﻿ How to Use the Chain Rule for Derivatives. Visual Explanation with color coded examples and 20 practice problems

# How to Use the Chain Rule for Derivatives

### Quick Overview

• The Chain Rule: If $$h(x) = f(g(x))$$ then $$h'(x) = f'(g(x))\cdot g'(x)$$.
• You can think of the chain rule as telling you how to handle "stuff" inside another function. So if $$h(x) = f(\mbox{stuff})$$ then $$h'(x) = f'(\mbox{stuff})\cdot \frac d {dx}(\mbox{stuff})$$
• That is, find the derivative of $$f$$, but keep the stuff inside the same. Then multiply by the derivative of the stuff.

### Examples

##### Example 1

Suppose $$\displaystyle h(x) = \sin(x^2)$$. Find $$h'(x)$$. Answer

$$h'(x) = 2x\cos(x^2)$$

##### Example 2

Suppose $$\displaystyle f(x) = \sqrt{x^3+2}$$. Find $$f'(x)$$.

Step 1

Write the square-root in exponent form.

$$f(x) = (x^3+2)^{1/2}$$

Step 2

Use the power rule and the chain rule. Step 3

Simplify $$f'$$.

$$f'(x) = \frac 3 2 x^2 (x^3 + 2)^{-1/2}$$

Step 4

(Optional) Write the derivative in radical form.

\begin{align*} f'(x) & = \frac 3 2 x^2 (x^3 + 2)^{-1/2}\\[6pt] & = \frac 3 2 x^2 \cdot \frac 1 {x^3 + 2)^{1/2}}\\[6pt] & = \frac 3 2 x^2 \cdot \frac 1 {\sqrt{x^3 + 2}}\\[6pt] & = \frac{3x^2}{2\sqrt{x^3+2}} \end{align*}

$$\displaystyle f'(x) = \frac{3x^2}{2\sqrt{x^3+2}}$$.

##### Example 3

Use the chain rule to find $$\displaystyle \frac d {dx}\left(\sec x\right)$$.

Step 1

Rewrite the function in terms of the cosine.

$$\sec x = \frac 1 {\cos x} = \big(\cos x\big)^{-1}$$

Step 2

Differentiate using the chain rule.

\begin{align*} \frac d {dx}\left(\sec x\right) & = \frac d {dx}\left[(\cos x)^{-1}\right]\\[6pt] & = -1(\cos x)^{-2}\cdot (-\sin x)\\[6pt] & = -\frac 1 {\cos^2 x} \cdot (-\sin x)\\[6pt] & = \frac{\sin x}{\cos^2 x} \end{align*}

Step 3

Simplify by separating into two fractions and using trigonometric identities.

\begin{align*} \frac d {dx}\left(\sec x\right) & = \frac{\sin x}{\cos^2 x}\\[6pt] & = \frac 1 {\cos x} \cdot \frac{\sin x}{\cos x}\\[6pt] & = \sec x \tan x \end{align*}

$$\displaystyle \frac d {dx}\left(\sec x\right) = \sec x \tan x$$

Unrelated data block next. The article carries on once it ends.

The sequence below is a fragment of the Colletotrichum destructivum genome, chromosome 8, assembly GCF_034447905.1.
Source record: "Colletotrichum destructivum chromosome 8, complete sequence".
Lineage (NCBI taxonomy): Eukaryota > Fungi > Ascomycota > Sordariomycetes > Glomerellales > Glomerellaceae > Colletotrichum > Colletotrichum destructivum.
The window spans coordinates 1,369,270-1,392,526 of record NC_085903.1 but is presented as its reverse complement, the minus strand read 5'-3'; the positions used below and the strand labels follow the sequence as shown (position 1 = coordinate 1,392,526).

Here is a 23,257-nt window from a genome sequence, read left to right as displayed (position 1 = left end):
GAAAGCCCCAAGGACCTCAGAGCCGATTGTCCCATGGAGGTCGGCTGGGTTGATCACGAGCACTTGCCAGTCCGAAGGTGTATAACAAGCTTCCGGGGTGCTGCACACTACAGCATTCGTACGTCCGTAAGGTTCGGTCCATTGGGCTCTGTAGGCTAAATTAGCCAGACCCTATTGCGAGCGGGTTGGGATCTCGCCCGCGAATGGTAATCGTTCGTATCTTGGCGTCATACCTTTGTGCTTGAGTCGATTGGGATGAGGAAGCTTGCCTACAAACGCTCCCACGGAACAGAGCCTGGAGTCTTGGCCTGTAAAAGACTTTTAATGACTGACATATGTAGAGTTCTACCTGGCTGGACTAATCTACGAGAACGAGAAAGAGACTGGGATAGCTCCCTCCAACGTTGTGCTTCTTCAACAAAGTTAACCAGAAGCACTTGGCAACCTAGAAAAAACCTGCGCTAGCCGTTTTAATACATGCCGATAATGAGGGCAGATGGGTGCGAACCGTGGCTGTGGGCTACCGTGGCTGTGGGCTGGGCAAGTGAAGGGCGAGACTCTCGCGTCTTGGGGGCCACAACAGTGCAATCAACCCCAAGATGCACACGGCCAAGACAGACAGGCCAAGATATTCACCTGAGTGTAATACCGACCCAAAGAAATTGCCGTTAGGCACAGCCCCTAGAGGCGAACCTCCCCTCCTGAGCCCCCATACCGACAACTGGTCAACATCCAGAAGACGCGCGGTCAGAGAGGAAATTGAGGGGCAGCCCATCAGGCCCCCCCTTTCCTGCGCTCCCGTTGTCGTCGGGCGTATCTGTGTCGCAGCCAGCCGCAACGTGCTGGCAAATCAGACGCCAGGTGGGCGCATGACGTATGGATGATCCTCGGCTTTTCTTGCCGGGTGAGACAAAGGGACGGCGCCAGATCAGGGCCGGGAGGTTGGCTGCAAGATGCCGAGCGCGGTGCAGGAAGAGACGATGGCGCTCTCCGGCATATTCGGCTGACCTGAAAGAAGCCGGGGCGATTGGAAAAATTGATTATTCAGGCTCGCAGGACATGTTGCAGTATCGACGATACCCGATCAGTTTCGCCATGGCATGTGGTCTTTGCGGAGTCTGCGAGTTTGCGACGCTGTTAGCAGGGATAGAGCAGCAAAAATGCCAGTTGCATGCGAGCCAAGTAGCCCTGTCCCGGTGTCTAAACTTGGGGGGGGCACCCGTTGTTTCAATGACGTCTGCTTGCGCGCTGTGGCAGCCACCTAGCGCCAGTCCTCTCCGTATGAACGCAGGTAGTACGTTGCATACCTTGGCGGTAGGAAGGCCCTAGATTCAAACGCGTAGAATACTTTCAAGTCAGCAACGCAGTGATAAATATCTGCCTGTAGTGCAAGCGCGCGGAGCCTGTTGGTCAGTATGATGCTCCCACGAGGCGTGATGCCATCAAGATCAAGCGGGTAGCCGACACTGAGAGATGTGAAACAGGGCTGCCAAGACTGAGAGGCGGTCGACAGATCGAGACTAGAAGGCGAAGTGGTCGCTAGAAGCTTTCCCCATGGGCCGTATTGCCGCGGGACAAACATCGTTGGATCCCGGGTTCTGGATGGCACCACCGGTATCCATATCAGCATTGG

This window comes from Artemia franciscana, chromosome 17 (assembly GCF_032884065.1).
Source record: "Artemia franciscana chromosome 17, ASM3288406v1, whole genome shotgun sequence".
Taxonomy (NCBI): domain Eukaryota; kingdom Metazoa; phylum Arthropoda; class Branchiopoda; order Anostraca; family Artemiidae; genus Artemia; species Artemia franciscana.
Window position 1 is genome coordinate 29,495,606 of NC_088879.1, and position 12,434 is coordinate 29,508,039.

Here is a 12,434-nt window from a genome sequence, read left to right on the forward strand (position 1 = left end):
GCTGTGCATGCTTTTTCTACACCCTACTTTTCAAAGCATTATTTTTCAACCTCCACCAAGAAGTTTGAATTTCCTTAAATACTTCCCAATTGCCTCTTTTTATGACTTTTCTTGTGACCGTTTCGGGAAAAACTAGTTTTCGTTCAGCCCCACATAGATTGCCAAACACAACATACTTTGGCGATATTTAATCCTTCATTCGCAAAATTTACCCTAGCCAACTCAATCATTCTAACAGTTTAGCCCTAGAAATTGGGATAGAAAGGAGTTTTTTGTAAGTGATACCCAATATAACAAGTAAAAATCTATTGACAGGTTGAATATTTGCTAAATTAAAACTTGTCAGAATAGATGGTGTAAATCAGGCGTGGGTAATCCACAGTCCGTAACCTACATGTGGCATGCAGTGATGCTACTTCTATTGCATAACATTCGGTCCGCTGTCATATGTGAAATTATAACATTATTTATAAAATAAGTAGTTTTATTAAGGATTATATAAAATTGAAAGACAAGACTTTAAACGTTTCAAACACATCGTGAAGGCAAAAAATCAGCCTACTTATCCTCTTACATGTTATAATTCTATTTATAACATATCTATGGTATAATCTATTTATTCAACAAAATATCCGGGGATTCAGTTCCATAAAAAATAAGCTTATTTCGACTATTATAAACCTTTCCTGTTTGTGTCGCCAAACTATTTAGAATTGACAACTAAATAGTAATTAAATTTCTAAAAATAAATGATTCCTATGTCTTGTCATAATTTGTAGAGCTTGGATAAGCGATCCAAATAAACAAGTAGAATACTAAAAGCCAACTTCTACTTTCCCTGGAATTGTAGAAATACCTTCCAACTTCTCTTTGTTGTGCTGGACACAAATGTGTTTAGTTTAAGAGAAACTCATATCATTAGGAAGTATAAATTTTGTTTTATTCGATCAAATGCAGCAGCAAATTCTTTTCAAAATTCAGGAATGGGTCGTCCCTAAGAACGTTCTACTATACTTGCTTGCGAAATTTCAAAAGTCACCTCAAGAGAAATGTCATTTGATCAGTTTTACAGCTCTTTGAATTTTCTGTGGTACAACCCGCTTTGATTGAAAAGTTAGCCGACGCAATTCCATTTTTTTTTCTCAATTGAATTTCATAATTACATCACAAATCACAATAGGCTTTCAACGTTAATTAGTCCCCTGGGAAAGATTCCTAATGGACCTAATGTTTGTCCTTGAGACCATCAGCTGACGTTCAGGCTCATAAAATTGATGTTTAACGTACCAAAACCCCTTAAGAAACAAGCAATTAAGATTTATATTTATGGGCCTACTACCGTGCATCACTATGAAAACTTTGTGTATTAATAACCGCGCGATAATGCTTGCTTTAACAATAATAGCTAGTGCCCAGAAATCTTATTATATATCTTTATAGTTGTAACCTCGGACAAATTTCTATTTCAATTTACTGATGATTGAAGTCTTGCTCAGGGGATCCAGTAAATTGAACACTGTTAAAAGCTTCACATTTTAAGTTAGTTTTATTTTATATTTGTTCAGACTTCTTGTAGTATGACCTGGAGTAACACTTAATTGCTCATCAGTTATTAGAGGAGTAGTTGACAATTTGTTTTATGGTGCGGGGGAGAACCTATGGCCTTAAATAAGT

##### Example 4

Suppose $$f(x) = e^{-x^2}\sin(x^3)$$. Find $$f'(x)$$.

Notice that this function will require both the product rule and the chain rule.

Step 1

Identify the factors in the function.

$$f(x) = \blue{e^{-x^2}}\red{\sin(x^3)}$$

Step 2

Differentiate using the product rule. Step 3

(Optional) Factor the derivative.

\begin{align*} f'(x) & = -2x\blue{e^{-x^2}}\sin(x^3) + \blue{e^{-x^2}}\,3x^2\cos(x^3)\\[6pt] & = \blue{e^{-x^2}}\left(-2\red x\sin(x^3) + 3\red{x^2}\cos(x^3)\right)\\[6pt] & = \red xe^{-x^2}\left(-2\sin(x^3) + 3x\cos(x^3)\right)\\[6pt] & = xe^{-x^2}\left(3x\cos(x^3)-2\sin(x^3)\right) \end{align*}

$$\displaystyle f'(x) = xe^{-x^2}\left(3x\cos(x^3)-2\sin(x^3)\right)$$.

##### Example 5

Suppose $$f(x) = \sqrt{\cos(5x+1)}$$. Find $$f'(x)$$.

Notice that $$f$$ is a composition of three functions. This means we will need to use the chain rule twice.

Step 1

Write the square-root as an exponent.

$$f(x) = [\cos(5x+1)]^{1/2}$$

Step 2

Use the power rule and the chain rule for the square-root.

$$f'(x) = \frac 1 2[\blue{\cos(5x + 1)}]^{-1/2}\cdot \frac d {dx}\left(\blue{\cos(5x+1)}\right)$$

Step 3

Find the derivative of the cosine.

$$f'(x) = \frac 1 2[\cos(5x + 1)]^{-1/2}\cdot \left(-\sin(\red{5x+1)}\right)\cdot \frac d {dx}(\red{5x+1})$$

Step 4

Find the derivative of the linear function.

$$f'(x) = \frac 1 2[\cos(5x + 1)]^{-1/2}\cdot \left(-\sin(5x+1)\right)\cdot 5$$

Step 5

Simplify the derivative.

\begin{align*}% f'(x) & = \frac 1 2[\cos(5x + 1)]^{-1/2}\cdot \left(-\sin(5x+1)\right)\cdot 5\\[6pt] & = -\frac 5 2[\cos(5x + 1)]^{-1/2}\cdot \left(\sin(5x+1)\right)\\[6pt] & = -\frac 5 2\cdot \frac 1 {[\cos(5x + 1)]^{1/2}}\cdot \left(\sin(5x+1)\right)\\[6pt] &= -\frac{5\sin(5x+1)}{2\sqrt{\cos(5x+1)}} \end{align*}

$$\displaystyle -\frac{5\sin(5x+1)}{2\sqrt{\cos(5x+1)}}$$.